Fall Color Report


Fall Color Report

Here at Biltmore, hundreds of vibrant chrysanthemums and salvias fill the Walled Garden, Estate Entry, and Winery beds during the fall. The mountains of western North Carolina have the most diverse forest anywhere in the U.S. Because of this, our fall color stretches out longer and has more variety.

Parker Andes, our Director of Horticulture, has this to say about this week's fall color forecast:

"Despite the warm weather, fall is arriving right on time. Autumn colors are really beginning to show at higher elevations; on the estate we are now getting our first look of fall on a larger scale. While it is still too early for what might be called peak color, red maples and sugar maples are showing color and they are some of our most reliable trees. As guests take the Approach Road up to the house, maroon dogwoods, light red sourwoods, and hints of yellow on hickory are kicking things off beautifully. The shrubs and ferns have color down low and add to the overall beauty of the landscape.

In the formal gardens the berries are attracting song birds in good numbers and Viburnum, Sweetspire, and other shrubs actually provide some of the best leaf color. In the Shrub and Azalea Garden, Japanese maples offer a blush of color which will get better each day through the last week of October. Fall does have its own fragrances; on sunny warm days in the Azalea garden, guests can smell a cotton candy scent coming from the yellow leaves of several Katsura trees. The oaks across the estate are still mostly green; they will offer the best of our color in late October or early November, depending on when we get a frost.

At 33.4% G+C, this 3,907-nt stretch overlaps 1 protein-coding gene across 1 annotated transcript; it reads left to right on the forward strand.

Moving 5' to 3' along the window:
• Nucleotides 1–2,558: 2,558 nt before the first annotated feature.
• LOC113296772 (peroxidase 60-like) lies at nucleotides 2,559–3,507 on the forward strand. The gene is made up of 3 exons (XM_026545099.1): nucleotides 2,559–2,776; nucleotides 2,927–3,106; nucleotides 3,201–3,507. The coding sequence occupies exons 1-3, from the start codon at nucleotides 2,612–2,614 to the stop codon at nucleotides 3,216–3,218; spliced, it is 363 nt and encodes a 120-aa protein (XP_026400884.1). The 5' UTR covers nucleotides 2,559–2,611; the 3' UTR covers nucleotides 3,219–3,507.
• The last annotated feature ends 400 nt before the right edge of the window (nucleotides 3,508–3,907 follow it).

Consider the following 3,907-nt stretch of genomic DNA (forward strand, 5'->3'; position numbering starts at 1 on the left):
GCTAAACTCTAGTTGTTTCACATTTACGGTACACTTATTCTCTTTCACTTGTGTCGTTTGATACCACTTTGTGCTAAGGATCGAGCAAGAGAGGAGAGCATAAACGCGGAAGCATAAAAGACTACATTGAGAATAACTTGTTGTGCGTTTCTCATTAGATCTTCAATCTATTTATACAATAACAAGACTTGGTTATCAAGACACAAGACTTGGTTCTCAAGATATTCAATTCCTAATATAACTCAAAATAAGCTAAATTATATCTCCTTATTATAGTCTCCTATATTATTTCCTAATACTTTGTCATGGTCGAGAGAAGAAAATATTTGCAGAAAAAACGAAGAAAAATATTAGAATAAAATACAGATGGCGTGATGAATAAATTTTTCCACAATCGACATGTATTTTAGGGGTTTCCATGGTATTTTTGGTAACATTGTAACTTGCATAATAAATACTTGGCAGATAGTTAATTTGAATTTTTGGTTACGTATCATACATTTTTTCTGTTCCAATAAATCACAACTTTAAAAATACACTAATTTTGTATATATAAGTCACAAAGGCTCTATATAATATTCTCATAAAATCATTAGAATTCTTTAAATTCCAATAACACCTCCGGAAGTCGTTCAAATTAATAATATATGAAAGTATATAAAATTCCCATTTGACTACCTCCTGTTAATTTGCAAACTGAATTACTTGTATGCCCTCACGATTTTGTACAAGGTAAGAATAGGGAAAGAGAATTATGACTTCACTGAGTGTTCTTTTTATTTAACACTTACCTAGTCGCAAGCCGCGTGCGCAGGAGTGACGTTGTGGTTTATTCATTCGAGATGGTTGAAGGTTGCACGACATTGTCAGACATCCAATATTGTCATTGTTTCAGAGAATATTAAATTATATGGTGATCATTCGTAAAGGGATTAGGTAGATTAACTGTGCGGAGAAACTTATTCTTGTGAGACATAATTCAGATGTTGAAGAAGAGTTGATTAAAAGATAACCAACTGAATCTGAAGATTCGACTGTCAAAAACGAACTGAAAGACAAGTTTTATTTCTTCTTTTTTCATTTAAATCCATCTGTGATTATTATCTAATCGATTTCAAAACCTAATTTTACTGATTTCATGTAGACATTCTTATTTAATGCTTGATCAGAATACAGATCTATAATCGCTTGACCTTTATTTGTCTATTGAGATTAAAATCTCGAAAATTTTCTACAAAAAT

The fall mums, salvias, and color accent plants are at their peak in the formal beds across the estate. The gardeners have put together some wonderful combinations that make beautiful backdrops for family and group photographs.With no frost yet, roses across the estate are still blooming, and guests may notice that gardeners are no longer deadheading them, but letting the flowers finish on their own. We do this to help the plant go dormant and be ready for the cold weather to come."


Enjoy these photos of beautiful fall color at Biltmore, and sign up below to receive this year's exclusive Fall Color emails.

 

 

 

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